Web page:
service recovery

Recently I visited the drive-thru of that popular national coffee chain that people seem to either love or hate. I drove away with my drink, not thinking twice. However, a mile down the road when my coffee was cool enough to taste, I realized they screwed up my order.

As someone who works with companies to align behind their brand promises, I find it interesting to see how brands approach service recovery and customer feedback. Back at my office, I submitted a comment through the company’s website. Within an hour, I received an apology and an offer to credit my purchase. That seemed reasonable.

In order to receive the credit, they asked me to provide a copy of the receipt or the number of the gift card I had used to purchase. (Who keeps receipts for coffee purchases if it’s not business travel?) Even though I had provided the approximate location, they also asked for the address of the store along with the date and time of my transaction. After searching on Google maps, I responded back with the requested information.

Within an hour, I received another response saying my gift card was invalid or unregistered. I would have to register the card in order to be credited. Did I really want to register a gift card just to get credit for a three dollar cup of coffee? I emailed back, telling them to forget it. Again I received a quick and apologetic response. This time they promised to simply mail me a seven dollar gift card to show their appreciation for my continued loyalty.

Putting the Burden on Customers

Their approach to service recovery put much of the burden on me – the customer. Instead of offering a gift card first, they requested I jump through several hoops, as if they’re asking me to prove my bad experience. While the company may use this as a way to get to the bottom of a situation, customers may interpret it as an attempt to get them to drop the issue. Many would simply be annoyed and walk away. After all, it was only a three dollar cup of coffee.

In this situation, casual or occasional customers may not even bother providing feedback. They likely don’t have enough experience with a particular brand to know something is amiss – or they don’t feel a strong enough connection to a brand to be bothered to provide feedback.

Loyal Customers Provide the Most Valuable Feedback

It’s often the most loyal customers who take the time to offer their comments. Usually they’ve had enough positive experiences that a random negative experience really stands out. Providing feedback is a way for customers to give a favorite brand the benefit of the doubt. Smart brands take advantage of these golden opportunities to solidify the connection to customers who might have taken future business elsewhere. But if a brand makes customers work too hard to be compensated for a poor experience, loyal customers may simply walk away.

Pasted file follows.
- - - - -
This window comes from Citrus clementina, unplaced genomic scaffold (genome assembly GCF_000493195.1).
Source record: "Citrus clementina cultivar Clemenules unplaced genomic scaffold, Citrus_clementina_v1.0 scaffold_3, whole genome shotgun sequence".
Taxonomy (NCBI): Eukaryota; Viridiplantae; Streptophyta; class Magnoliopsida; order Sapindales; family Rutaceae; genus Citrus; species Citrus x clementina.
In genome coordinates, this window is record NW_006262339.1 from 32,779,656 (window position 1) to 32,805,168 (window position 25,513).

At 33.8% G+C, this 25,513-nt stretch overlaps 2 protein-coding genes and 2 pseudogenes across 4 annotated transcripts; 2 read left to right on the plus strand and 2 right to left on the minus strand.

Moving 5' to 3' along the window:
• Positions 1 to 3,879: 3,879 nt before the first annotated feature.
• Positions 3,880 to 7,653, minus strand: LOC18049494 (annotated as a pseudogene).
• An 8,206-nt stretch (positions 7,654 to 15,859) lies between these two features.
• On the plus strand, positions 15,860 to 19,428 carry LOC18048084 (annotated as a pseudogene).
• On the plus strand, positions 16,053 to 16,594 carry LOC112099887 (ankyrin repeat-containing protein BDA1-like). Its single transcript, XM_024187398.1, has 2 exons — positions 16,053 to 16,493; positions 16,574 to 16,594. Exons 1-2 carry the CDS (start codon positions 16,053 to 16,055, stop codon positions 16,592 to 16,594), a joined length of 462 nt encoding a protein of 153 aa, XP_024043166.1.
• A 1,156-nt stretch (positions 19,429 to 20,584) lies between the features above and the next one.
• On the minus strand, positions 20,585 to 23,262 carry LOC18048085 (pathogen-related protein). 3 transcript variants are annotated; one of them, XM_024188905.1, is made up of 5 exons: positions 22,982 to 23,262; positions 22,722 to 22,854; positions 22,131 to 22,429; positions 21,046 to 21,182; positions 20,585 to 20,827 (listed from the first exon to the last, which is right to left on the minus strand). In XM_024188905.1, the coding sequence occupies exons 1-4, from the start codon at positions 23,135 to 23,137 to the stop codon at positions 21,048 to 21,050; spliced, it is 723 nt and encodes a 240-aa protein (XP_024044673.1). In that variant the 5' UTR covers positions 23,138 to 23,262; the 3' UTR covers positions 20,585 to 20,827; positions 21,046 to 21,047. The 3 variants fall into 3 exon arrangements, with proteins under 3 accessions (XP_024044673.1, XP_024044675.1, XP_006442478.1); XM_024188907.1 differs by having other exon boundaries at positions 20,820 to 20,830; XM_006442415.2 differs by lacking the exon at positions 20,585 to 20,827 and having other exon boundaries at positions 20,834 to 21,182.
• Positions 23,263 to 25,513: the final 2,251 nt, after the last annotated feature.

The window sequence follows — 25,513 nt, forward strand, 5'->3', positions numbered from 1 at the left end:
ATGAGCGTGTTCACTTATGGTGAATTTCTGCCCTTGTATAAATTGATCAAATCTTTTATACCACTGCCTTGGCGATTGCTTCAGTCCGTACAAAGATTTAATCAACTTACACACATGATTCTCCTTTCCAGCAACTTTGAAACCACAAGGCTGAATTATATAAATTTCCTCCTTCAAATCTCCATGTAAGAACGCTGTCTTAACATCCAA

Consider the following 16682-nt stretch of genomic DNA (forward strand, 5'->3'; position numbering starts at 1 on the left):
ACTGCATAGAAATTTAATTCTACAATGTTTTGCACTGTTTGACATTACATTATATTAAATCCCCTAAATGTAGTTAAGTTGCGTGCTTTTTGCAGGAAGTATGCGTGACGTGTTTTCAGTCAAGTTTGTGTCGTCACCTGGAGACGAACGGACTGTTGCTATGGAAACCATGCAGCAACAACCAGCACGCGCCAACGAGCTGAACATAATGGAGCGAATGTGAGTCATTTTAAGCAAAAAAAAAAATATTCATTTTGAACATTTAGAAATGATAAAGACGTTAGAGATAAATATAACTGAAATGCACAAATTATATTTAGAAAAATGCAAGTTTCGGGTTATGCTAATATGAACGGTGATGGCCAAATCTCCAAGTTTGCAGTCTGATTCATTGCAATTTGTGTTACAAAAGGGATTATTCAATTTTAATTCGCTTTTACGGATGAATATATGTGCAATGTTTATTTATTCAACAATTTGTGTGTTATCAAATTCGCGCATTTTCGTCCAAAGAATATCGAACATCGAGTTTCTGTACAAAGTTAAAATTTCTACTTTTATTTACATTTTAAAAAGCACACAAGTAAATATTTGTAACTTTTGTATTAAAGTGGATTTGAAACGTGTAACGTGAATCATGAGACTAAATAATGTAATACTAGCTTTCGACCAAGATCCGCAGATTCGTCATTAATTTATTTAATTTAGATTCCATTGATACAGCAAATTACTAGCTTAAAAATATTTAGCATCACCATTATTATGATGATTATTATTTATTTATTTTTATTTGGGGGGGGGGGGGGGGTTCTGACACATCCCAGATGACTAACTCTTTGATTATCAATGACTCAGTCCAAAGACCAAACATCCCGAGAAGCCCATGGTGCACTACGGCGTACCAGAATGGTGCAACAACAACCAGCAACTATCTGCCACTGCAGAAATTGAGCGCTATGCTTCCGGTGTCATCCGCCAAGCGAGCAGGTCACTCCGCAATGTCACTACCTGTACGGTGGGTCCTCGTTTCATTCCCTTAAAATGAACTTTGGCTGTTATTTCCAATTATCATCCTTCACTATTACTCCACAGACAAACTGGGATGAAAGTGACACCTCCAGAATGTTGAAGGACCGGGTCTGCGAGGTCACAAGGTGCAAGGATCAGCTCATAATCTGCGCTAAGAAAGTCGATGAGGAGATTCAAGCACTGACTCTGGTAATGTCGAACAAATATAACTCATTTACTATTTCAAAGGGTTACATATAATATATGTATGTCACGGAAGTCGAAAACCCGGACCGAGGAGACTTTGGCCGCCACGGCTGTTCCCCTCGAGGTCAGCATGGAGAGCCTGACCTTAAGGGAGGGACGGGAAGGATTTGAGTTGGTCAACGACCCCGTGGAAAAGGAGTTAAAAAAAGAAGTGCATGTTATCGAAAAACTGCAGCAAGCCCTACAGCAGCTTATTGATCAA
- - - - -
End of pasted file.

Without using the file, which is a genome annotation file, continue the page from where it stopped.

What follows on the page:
This makes me think of very different experience with Alaska Airlines a few years ago. A scheduling mishap on the part of the airline left me sitting in an airport for eight hours. The airline was very forthright and admitted it was their fault. Gate agents passed out piles of food vouchers and provided regular updates about the delay. When I finally boarded the plane, the captain and flight attendants repeatedly apologized, and they offered $150 travel vouchers in addition to the multiple food vouchers I had already received.

When I was given the chance to provide feedback after the flight, I complimented Alaska for making the most of a bad situation and working hard to maintain my loyalty. Several years later, I still recall that day in San Francisco, and I remain a loyal customer.

Look at these two very different customer experiences and the corresponding service recovery delivered by each brand – one over a three dollar cup of coffee and another with a major airline. The airline took immediate accountability and worked hard to make things right, which has maintained my customer loyalty. The coffee brand, while doing the right thing in the end, appeared to put the burden on me before going to the effort to make up for a poor experience.  When you’re the customer, which type of brand experience would you prefer?

For more thoughts on customer experience, you might want to explore these articles:

How to Create Behaviors that Build a Seamless Customer Experience

How to Build Customer Loyalty through Moments of Surprise and Delight

About Alice Wright

As Director of Content Strategy, Alice directs projects while also designing program strategy and instructional content. She has more than 22 years of experience managing integrated strategic marketing, communication and training programs for globally recognized brands. Some of her current and past clients include Nike, Sunglass Hut, Safeway, Banfield Pet Hospital, Office Depot, Unilever, LensCrafters, EMC, Intel, Microsoft, Dell, adidas, Joann Stores and others. Alice earned her bachelor’s degree from the School of Journalism and Communication at University of Oregon. She lives with her husband and teenage son in Portland, Oregon where she loves exploring the outdoors and being a soccer/band mom.